Since the mid-1990s, there has been a steady decrease in the labor force participation of married women with children under the age of six. There is little empirical evidence that changes in demographics are responsible for the falling participation rates. Rather, it appears that this trend is concentrated amongst women with children under the age of two and that federal maternity leave mandates are most responsible. I estimate the effect of the Family and Medical Leave Act (FMLA) on participation by using the FMLA as a natural experiment and exploiting state-level differentiation in maternity leave statutes. Theoretically, maternity leave statutes intend to preserve job tenure for expecting mothers. However, if an employed mother on maternity leave learns that her value for staying at home exceeds her value from working, she will exit the labor force once the leave expires. Difference-in-differences estimates show that after the FMLA, employed and expecting married mothers who live in an area without state-mandated maternity leave are 2.7 percentage points more likely to leave the labor force after taking maternity leave than those who live in an area with state-mandated maternity leave. As a sensitivity test, I evaluate married women without infant children and single women as additional control groups to estimate difference-in-difference-in-differences effects of the FMLA. Altogether, the increase in the proportion of mothers leaving the labor force due to federally-mandated maternity leave accounts for almost two-thirds of the overall fall in labor force participation.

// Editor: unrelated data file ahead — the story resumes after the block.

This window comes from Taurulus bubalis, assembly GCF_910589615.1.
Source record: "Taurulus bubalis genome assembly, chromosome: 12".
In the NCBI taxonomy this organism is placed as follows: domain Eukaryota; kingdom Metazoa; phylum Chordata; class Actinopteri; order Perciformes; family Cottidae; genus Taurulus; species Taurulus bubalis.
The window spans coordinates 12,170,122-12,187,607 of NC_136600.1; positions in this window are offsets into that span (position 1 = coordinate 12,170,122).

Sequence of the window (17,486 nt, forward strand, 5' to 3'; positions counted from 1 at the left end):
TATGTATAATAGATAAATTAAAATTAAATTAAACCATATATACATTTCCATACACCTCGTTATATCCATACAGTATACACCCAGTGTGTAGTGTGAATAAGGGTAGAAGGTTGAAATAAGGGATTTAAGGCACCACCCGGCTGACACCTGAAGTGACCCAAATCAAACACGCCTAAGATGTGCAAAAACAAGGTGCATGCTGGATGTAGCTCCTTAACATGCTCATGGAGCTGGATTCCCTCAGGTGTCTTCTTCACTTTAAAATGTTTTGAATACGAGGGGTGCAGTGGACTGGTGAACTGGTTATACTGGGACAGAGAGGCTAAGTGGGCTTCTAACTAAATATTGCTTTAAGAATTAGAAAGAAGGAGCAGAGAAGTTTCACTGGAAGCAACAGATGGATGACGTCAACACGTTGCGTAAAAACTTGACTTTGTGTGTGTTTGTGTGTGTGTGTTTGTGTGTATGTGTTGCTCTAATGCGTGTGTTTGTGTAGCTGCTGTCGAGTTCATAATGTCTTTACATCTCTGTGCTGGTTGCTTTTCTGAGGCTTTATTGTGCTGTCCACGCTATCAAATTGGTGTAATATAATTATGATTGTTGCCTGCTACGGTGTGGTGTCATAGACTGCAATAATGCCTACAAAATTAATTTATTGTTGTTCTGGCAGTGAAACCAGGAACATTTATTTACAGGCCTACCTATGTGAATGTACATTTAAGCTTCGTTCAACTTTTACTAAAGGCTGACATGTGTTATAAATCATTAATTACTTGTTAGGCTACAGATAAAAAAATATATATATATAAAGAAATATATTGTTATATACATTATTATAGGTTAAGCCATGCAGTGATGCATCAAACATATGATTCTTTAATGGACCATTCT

©2011 Walter de Gruyter GmbH & Co. KG, Berlin/Boston